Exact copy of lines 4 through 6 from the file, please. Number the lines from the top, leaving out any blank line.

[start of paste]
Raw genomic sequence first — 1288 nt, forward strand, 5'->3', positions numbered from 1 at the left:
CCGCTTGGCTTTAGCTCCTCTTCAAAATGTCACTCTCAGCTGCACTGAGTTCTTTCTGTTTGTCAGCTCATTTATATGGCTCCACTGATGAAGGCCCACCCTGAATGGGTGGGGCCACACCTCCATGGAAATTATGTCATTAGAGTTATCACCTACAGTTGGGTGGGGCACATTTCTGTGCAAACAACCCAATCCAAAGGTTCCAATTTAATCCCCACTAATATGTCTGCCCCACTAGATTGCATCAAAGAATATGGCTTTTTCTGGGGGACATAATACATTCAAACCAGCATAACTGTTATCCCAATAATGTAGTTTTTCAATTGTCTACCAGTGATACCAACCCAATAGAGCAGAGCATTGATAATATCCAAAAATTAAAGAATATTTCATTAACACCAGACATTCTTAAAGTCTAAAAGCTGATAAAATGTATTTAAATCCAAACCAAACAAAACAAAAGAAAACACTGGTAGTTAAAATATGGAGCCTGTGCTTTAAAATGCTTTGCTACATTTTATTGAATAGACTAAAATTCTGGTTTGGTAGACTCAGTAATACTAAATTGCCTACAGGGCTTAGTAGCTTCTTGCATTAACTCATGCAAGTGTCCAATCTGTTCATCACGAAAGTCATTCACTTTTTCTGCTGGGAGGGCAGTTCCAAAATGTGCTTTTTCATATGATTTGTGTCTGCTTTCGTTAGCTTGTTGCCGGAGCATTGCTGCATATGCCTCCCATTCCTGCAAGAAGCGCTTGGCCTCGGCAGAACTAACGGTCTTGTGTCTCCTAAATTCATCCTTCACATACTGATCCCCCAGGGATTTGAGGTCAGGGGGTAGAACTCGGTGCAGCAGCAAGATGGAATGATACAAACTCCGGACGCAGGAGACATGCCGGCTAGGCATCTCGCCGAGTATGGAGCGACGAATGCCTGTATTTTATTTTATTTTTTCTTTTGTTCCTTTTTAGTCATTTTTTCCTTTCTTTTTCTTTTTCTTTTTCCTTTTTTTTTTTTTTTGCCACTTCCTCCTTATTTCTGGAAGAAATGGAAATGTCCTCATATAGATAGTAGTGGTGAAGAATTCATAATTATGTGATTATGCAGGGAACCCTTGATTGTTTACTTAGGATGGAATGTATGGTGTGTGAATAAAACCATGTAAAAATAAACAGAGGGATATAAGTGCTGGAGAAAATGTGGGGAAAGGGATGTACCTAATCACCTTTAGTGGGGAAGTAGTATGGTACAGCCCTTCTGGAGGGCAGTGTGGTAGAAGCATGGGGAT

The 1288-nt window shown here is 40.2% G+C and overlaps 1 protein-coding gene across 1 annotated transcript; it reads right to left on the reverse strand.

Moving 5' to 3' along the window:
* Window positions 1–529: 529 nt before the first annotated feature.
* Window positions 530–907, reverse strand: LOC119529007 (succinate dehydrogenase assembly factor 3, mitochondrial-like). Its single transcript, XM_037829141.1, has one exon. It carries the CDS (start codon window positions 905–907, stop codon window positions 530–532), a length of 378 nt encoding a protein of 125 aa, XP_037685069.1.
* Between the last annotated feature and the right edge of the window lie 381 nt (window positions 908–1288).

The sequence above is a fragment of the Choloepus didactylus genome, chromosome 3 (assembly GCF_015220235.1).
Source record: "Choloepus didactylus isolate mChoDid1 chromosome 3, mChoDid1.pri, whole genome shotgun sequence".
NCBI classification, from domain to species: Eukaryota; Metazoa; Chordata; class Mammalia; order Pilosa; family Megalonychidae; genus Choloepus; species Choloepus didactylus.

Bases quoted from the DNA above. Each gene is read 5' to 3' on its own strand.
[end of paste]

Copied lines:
Moving 5' to 3' along the window:
* Window positions 1–529: 529 nt before the first annotated feature.
* Window positions 530–907, reverse strand: LOC119529007 (succinate dehydrogenase assembly factor 3, mitochondrial-like). Its single transcript, XM_037829141.1, has one exon. It carries the CDS (start codon window positions 905–907, stop codon window positions 530–532), a length of 378 nt encoding a protein of 125 aa, XP_037685069.1.